BOOTLEG FILES 826: “The Dumb Waiter” (1987 film directed by Robert Altman and starring John Travolta and Tom Conti).
LAST SEEN: On YouTube.
AMERICAN HOME VIDEO: On VHS home video.
REASON FOR BOOTLEG STATUS: There seems to be a rights issue that has yet to be cleared.
CHANCES OF SEEING A COMMERCIAL DVD RELEASE: Not likely at the moment.
By the mid-1980s, filmmaker Robert Altman’s career was going through a rough patch. During the 1970s, he was praised by critics as being one of the era’s most original and provocative creative artists, but that adulation did not win him favor with studio executives with whom he had difficult relationships. After a series of box office flops and the indignity of having one film – the 1979 all-star “HealtH” – shelved by 20th Century Fox, Altman found himself focusing on small, lower budget works that were released by smaller art house distributors. He also pursued projects for television, which was highly unusual for a director of Altman’s prestige.
The decision by Warner Bros. Discovery to shelve its feature film “Batgirl” (with a budget somewhere in the $70 million to $100 million-plus range) caught both film industry professionals and casual movie lovers by surprise. Yet there is a precedent in Hollywood for creating a major film release and then yanking it from a release schedule.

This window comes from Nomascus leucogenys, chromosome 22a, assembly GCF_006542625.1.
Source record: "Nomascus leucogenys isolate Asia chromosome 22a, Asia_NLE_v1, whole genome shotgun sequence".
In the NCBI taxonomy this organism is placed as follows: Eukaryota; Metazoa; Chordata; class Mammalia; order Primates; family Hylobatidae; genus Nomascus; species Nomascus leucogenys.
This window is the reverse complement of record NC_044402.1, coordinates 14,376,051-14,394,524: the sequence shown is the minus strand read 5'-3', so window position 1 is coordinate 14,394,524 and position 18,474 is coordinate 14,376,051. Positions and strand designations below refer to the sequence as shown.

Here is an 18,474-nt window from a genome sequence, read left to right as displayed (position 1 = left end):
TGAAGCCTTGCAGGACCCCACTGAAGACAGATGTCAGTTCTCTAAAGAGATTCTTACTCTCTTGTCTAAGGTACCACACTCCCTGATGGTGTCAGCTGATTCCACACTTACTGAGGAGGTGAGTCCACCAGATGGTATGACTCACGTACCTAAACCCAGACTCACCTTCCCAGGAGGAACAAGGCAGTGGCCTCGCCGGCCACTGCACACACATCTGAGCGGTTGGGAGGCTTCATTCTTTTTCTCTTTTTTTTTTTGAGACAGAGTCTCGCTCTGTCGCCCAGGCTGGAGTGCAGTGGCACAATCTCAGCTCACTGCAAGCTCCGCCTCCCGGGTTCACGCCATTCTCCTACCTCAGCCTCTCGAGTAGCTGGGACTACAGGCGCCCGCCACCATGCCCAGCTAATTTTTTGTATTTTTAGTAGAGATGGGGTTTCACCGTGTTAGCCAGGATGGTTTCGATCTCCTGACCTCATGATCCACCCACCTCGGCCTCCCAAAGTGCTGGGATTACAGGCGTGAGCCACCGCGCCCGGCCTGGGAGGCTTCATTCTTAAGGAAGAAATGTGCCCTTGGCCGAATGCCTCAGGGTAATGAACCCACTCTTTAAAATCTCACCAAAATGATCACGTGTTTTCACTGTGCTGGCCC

For your consideration, here are 10 examples of Hollywood films that got the “Batgirl” treatment.
BOOTLEG FILES 747: “The Laundromat” (1985 HBO drama directed by Robert Altman).
LAST SEEN: On YouTube.
AMERICAN HOME VIDEO: None.
REASON FOR BOOTLEG STATUS: Most likely due to a problem with rights clearance.
CHANCES OF SEEING A COMMERCIAL DVD RELEASE: Unlikely at this time.
During the early 1980s, Robert Altman seemed intent on creating his own version of the American Film Theatre by taking theatrical works and creating adaptations that were closer in style to the original proscenium-framed productions than to works of cinema. With “Come Back to the Five and Dime, Jimmy Dean, Jimmy Dean” (1982), “Streamers” (1983) and “Secret Ceremony” (1984), Altman was plumbing dramatic emotions from claustrophobic chamber pieces rather than using the widescreen canvas to explore a greater world of tumult and chaos.